New research has shown that while England’s homelessness statistics are at a worrying high, empty housing across the country is also on the increase
With austerity measures causing more people than ever to tighten their belts and private rent prices soaring, many English cities have seen a rise in the numbers of rough sleepers and many are understandably concerned. Team that with the fact many properties lie empty and we are left with a crisis, in desperate need of change.
The total empty homes in England is currently reported to lie at over 600,000. Research shows a minimum of 4,500 people slept rough on England’s streets last year. But what can be done to improve this drastic imbalance?
The number of vacant homes in England rose in 2017 for the first time in ten years, according to research carried out by Attic Self Storage, and a third of the empty dwellings recorded are classifiable as long-term vacant. It’s important to note these houses are not only expensive properties owned by absent millionaires based abroad.
The research suggests that between 2013 and 2016, the North of England showed a higher volume of disused homes than the South, suggesting localgovernment may hold more responsibility than foreign investors for the number of vacant spaces.
One strategy that has been introduced to redress the balance is the much-talked-about £1 home scheme. This is where families with the means to renovate properties were sold houses in disrepair for one pound, on the promise they would commit to investing in the homes and remain in the property for ten years.
In many cases this involved better-off families relocating to deprived areas, in the hope of building both a home and a sense of community. 2018’s £1 house scheme was a source of controversy, but it seems hopeful that the project may have had a positive effect on empty property statistics.
Attic Self Storage’s findings break down the numbers of vacant dwellings by area, showing Liverpool and Camden to be among the regions where the percentage of empty homes is at its highest since 2013.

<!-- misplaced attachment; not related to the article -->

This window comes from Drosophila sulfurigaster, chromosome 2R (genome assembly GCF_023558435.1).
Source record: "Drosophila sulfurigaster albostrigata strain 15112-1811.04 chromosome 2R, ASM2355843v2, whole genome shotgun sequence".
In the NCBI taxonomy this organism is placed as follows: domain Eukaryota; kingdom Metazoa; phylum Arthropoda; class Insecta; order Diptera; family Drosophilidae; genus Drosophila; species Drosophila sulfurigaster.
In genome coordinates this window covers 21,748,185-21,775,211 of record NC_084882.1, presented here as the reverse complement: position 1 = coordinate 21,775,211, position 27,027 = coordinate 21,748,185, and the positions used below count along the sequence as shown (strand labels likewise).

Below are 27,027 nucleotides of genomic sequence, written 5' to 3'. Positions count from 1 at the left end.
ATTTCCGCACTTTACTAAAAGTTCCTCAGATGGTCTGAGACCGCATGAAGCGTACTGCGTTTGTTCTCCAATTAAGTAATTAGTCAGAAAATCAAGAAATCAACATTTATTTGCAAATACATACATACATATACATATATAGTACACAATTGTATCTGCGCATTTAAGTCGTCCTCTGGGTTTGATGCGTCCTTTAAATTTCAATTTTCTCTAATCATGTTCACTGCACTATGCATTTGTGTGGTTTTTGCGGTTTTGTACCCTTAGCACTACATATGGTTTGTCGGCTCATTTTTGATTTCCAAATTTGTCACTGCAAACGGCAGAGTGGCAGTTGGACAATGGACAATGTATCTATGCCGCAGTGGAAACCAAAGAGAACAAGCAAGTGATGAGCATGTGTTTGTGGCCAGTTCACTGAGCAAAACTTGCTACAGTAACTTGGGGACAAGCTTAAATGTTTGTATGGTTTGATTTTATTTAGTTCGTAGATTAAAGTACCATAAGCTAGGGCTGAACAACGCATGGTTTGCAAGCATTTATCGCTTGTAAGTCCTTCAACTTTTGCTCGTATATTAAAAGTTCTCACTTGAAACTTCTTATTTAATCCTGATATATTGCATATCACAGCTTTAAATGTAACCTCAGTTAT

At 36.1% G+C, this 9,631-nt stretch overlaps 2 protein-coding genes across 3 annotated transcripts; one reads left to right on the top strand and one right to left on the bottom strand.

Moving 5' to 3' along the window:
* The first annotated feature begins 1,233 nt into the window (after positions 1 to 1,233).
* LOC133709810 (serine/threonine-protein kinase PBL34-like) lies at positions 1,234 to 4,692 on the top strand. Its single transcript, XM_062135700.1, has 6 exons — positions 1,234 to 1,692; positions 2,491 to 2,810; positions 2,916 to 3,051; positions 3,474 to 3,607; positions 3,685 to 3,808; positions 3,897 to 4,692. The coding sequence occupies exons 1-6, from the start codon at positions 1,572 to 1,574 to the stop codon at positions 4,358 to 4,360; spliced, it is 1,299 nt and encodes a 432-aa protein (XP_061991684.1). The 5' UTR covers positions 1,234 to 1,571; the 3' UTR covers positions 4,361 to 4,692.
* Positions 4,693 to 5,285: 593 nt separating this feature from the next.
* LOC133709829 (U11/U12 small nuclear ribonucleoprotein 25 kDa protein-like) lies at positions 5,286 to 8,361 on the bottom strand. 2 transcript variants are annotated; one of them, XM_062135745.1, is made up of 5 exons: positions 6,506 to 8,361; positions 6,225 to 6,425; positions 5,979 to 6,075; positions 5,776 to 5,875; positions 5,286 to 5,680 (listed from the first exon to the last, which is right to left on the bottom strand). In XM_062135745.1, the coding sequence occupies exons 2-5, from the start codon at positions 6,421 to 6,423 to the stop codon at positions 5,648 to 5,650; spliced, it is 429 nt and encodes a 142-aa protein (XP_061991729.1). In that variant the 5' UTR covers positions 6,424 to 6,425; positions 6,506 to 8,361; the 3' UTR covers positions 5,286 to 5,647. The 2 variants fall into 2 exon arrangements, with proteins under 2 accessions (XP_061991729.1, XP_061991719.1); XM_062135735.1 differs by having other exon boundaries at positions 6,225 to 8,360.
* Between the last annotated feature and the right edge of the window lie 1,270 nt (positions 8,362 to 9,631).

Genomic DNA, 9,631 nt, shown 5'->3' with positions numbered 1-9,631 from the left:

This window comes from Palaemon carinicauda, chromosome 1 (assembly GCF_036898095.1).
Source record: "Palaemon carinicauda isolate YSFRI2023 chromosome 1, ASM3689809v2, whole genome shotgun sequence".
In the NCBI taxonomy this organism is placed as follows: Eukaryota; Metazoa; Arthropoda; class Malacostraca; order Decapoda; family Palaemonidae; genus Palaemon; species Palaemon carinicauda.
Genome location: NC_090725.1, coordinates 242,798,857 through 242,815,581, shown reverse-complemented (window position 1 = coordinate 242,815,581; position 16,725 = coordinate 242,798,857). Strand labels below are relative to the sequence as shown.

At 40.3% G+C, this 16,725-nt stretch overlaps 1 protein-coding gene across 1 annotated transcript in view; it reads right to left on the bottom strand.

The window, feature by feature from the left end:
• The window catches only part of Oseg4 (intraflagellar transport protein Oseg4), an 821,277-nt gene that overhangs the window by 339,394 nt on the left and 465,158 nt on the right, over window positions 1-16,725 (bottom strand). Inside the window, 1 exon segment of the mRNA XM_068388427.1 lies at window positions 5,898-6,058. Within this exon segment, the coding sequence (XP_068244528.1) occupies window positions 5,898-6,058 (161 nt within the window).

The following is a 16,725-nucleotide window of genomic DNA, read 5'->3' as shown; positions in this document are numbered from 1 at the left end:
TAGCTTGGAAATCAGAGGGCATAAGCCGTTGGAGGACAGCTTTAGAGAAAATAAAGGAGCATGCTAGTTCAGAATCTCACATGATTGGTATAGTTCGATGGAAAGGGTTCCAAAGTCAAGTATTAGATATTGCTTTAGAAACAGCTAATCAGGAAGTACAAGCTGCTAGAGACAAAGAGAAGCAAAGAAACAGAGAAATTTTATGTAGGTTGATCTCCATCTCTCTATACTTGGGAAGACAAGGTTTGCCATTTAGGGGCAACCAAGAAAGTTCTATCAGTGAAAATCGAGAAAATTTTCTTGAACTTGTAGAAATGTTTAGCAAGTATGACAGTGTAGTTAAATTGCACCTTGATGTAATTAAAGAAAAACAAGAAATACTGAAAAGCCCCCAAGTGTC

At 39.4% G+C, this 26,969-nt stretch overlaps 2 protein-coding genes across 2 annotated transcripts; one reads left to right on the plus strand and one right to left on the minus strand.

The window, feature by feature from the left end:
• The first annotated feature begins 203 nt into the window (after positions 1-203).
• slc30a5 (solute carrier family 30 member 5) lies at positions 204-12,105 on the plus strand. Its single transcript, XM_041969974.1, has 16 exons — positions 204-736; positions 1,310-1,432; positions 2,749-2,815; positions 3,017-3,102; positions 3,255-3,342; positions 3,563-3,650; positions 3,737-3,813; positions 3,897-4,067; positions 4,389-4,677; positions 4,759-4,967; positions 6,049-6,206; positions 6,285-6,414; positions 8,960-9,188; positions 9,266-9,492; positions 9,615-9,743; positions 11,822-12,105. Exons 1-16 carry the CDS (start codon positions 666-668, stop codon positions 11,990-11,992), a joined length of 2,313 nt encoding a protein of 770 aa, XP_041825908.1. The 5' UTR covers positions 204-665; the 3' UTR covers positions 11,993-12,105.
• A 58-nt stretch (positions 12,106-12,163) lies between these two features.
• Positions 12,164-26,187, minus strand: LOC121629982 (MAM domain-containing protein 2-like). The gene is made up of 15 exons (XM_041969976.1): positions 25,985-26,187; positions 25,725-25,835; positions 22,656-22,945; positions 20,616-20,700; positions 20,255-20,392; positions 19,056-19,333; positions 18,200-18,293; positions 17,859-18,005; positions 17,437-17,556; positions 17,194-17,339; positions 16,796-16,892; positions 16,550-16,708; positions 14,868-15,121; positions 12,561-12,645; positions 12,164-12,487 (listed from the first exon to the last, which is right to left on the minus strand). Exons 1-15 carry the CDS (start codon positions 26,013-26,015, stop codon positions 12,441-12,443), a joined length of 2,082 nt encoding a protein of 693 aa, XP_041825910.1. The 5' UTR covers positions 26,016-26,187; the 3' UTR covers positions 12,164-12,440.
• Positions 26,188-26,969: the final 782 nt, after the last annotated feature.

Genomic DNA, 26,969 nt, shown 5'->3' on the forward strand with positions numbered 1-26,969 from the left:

Since the government’s social housing projects have not always been reliable, it seems one of the best chances for England to address its housing crisis may be for local councils to make disused houses a priority. Kent County Council’s award-winning ‘No Use Empty’ scheme aims to bring empty properties back into use and raise awareness of the problems vacant homes can cause for local communities.
Another social enterprise in pursuit of fairer housing opportunities is Community Campus 87. The organisation began in the mid-1980s with the aim of buying vacant properties in the Middlesbrough area and rents them to previously homeless tenants for rates cheaper than social housing.
Given that some 440 homeless people died in England last year, for reasons including suicide, drug misuse and murder, the work of groups like CC87 – which also aims to get newly-housed tenants back into work and involved in community activities – is vital.
Several hundred other projects are underway across England and the rest of the UK to tackle the various issues surrounding homelessness, and while it is evident that dealing with the country’s housing crisis is a complex and ongoing process, empty homes cannot be overlooked as a factor in reducing homelessness.